The Gathering Storm (The Jacobite Chronicles Book 3)(5)

By: Julia Brannan

Beth and Alex ignored the mountain of cards, unwilling to return to the empty whirl of concerts, dinners and card parties. Then Beth received a somewhat wordy letter from her cousin Isabella, in which she expressed a wish to visit the following day to discuss the arrangements for a dinner party she intended to hold next Wednesday to welcome her dear cousins home.

They bowed to the inevitable, and while Beth penned an insincere reply, stating that she and her husband were delighted at the honour Isabella was according them, Alex gloomily combed and curled his wig, and unearthed his cosmetics from the bottom of his travelling trunk.

At Smith Square, the Cunningham sisters were beside themselves with joy. Their dinner party would be the first occasion on which Sir Anthony and Lady Elizabeth would appear in public since their return from France, and everyone wanted to be invited. Isabella pondered the enormous list of would-be guests for a time, then tentatively approached her brother for his advice.

Lord Edward was no help at all, declaring that he would have nothing to do with the organisation of this ridiculous dinner, being neither partial to his cousin or her husband, although he did agree to be present at the meal itself. After all, Sir Anthony had promised to put in a good word for the peer with the king, and a dinner would be an excellent opportunity to remind him of his promise. He just hoped that Sir Anthony had made it very clear to his wife that he would not tolerate such wanton behaviour as she had engaged in in France, if all the rumours were true. It was almost impossible to imagine that ridiculous apology for a man actually challenging anyone to a duel, let alone killing him. Hopefully it had given him the courage to tame his headstrong wife. She certainly needed it.

Left to her own devices Isabella, with an unerring talent for the inappropriate, invited all the people Beth would least want to spend an evening with, only adding Edwin and Caroline to the list after Beth insisted quite forcefully that they be included. Sir Anthony, resplendent in royal blue satin, an ingratiating smile plastered on his chalk-white face, said that he would be quite happy to attend any dinner of Isabella’s, no matter who was invited, as he was on good terms with almost everybody he could think of, and for himself he would trust to the excellent Cunningham taste to ensure the guests were of a suitably eclectic mix to provide an entertaining evening.

The three sisters had beamed, and the sycophantic Sir Anthony had then been dragged straight round to the Harlows’ house by Beth to personally deliver the invitation, which was for six o’clock, three days hence. And to see the sweet, docile angel of a baby with the most beautiful blue eyes and most endearing smile, that Sir Anthony had enthused about to Isabella.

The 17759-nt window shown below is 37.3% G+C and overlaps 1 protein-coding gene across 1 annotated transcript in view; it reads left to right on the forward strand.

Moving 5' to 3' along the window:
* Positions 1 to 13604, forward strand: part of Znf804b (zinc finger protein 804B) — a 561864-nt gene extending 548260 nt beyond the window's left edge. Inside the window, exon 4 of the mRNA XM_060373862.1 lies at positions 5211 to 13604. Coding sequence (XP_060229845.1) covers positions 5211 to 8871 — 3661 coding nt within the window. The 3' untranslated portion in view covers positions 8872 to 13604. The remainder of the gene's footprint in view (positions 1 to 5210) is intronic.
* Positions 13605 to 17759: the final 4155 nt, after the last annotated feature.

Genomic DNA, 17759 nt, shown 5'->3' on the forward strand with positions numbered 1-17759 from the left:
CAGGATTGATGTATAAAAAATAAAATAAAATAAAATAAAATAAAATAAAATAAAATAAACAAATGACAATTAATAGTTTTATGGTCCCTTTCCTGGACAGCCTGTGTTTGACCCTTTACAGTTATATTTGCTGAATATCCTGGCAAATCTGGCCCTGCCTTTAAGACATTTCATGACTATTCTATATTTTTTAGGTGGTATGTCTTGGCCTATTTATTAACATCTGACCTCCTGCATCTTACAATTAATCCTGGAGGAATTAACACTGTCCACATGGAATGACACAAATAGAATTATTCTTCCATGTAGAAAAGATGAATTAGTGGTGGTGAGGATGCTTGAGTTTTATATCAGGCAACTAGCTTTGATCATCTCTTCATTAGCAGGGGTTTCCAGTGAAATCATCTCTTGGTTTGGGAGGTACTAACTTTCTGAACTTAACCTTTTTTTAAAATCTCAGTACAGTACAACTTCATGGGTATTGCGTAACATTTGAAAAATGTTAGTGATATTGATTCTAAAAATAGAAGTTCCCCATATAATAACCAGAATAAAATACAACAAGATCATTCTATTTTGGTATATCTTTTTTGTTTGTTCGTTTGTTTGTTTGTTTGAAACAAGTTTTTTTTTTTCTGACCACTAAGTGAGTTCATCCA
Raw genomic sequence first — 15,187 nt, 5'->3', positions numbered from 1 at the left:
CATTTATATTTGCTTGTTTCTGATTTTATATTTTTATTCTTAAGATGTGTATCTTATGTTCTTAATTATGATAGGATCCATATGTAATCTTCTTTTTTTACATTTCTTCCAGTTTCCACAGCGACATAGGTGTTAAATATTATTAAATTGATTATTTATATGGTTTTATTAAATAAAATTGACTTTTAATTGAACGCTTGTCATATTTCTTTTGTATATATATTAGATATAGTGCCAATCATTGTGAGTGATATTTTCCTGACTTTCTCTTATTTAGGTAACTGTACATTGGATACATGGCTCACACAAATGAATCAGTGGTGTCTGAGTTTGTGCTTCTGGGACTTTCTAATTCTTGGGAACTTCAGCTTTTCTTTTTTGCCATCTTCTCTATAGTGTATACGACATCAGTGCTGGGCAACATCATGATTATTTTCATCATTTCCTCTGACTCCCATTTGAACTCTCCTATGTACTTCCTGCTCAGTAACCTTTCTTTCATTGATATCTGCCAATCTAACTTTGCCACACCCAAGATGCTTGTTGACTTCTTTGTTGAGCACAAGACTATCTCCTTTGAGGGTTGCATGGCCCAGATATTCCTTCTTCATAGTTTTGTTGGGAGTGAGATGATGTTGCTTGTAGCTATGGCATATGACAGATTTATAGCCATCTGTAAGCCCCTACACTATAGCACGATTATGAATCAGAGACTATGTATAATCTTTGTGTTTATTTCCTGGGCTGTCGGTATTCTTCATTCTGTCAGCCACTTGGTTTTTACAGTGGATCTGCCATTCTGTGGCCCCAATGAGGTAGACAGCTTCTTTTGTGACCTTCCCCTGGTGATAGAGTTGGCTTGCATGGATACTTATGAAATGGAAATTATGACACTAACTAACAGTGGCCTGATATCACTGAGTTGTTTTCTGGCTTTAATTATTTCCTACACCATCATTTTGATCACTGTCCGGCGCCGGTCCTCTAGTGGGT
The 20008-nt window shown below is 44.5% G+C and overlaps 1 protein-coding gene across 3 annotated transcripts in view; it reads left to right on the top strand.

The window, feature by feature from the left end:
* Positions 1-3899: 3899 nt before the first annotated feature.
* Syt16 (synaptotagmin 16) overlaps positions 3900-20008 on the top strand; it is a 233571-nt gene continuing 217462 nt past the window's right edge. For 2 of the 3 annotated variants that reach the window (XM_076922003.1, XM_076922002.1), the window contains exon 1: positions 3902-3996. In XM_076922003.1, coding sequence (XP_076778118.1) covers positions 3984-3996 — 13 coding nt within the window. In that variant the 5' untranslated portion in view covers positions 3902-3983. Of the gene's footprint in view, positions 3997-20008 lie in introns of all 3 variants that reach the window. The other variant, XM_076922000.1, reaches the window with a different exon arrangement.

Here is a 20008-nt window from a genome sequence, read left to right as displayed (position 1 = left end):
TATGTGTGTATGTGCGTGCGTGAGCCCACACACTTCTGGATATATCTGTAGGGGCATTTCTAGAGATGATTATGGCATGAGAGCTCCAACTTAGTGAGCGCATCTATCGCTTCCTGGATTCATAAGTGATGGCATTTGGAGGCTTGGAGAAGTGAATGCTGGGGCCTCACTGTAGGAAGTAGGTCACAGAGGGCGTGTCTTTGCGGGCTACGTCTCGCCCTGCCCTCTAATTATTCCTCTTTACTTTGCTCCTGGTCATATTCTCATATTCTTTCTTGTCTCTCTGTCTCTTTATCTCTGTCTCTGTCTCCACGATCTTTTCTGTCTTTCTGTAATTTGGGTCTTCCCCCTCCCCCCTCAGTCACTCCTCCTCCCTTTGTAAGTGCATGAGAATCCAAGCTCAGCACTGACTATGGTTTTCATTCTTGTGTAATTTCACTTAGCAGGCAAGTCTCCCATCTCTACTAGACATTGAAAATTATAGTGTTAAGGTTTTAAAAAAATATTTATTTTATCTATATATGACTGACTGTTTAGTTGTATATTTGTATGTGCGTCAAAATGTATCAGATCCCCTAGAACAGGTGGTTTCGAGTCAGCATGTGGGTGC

When they were shown into the drawing-room, Caroline was pacing up and down the carpet, rocking the tiny angel in her arms, now christened Frederick John, Sir Anthony having had no objections to her using his middle name, which was common enough not to cause problems later, although he had steadfastly refused to be a godfather. She looked up at her guests.

“Now might not be the best time to visit,” Caroline roared to make herself heard over the sweet, docile baby’s furious screams. “He’s got wind, and he’s not in the best of moods. And neither am I, to be honest.”

“Nonsense!” shouted Sir Anthony amiably, arranging himself gracefully on the sofa. “It’s never a bad time to visit friends.”

Caroline hoisted the baby impatiently onto her shoulder and tapped his back wearily. His roars doubled in volume, his face turning bright red and his tiny fists waving angrily about in the air. Beth looked at her husband uncertainly.

“Isn’t he gorgeous?” Sir Anthony enthused, with absolute sincerity.

Both Caroline and Beth looked at him with disbelief.

“Yes, he’s beautiful,” Beth agreed lamely, thinking she had never seen such a hideous crumpled thing in her life, although she would not have admitted that to Caroline, even under torture. She sat down next to her husband. “We’ve come to invite you to a dinner next…”

“What?” cried Caroline. “I can’t hear a thing, I’m sorry. God, I love him dearly, but he’s driving me mad today. At times like this I wish I had hired a nurse, as everyone keeps telling me I should.”

“Here,” said Sir Anthony, to Beth’s surprise. “Let me try. You sit down for a minute.” Without waiting for Caroline’s permission, he deftly removed the screaming bundle from her arms and cradled it to his chest, the tomato-coloured face resting on his shoulder.

Caroline plopped herself down next to Beth, watching with interest as the baronet paced slowly across the room, alternately patting then rubbing the baby’s back with a firm circular motion. There was something very endearing about a large man holding a tiny infant with such infinite tenderness, as Sir Anthony was doing. The two women watched him for a short while, mesmerised. The racket continued.

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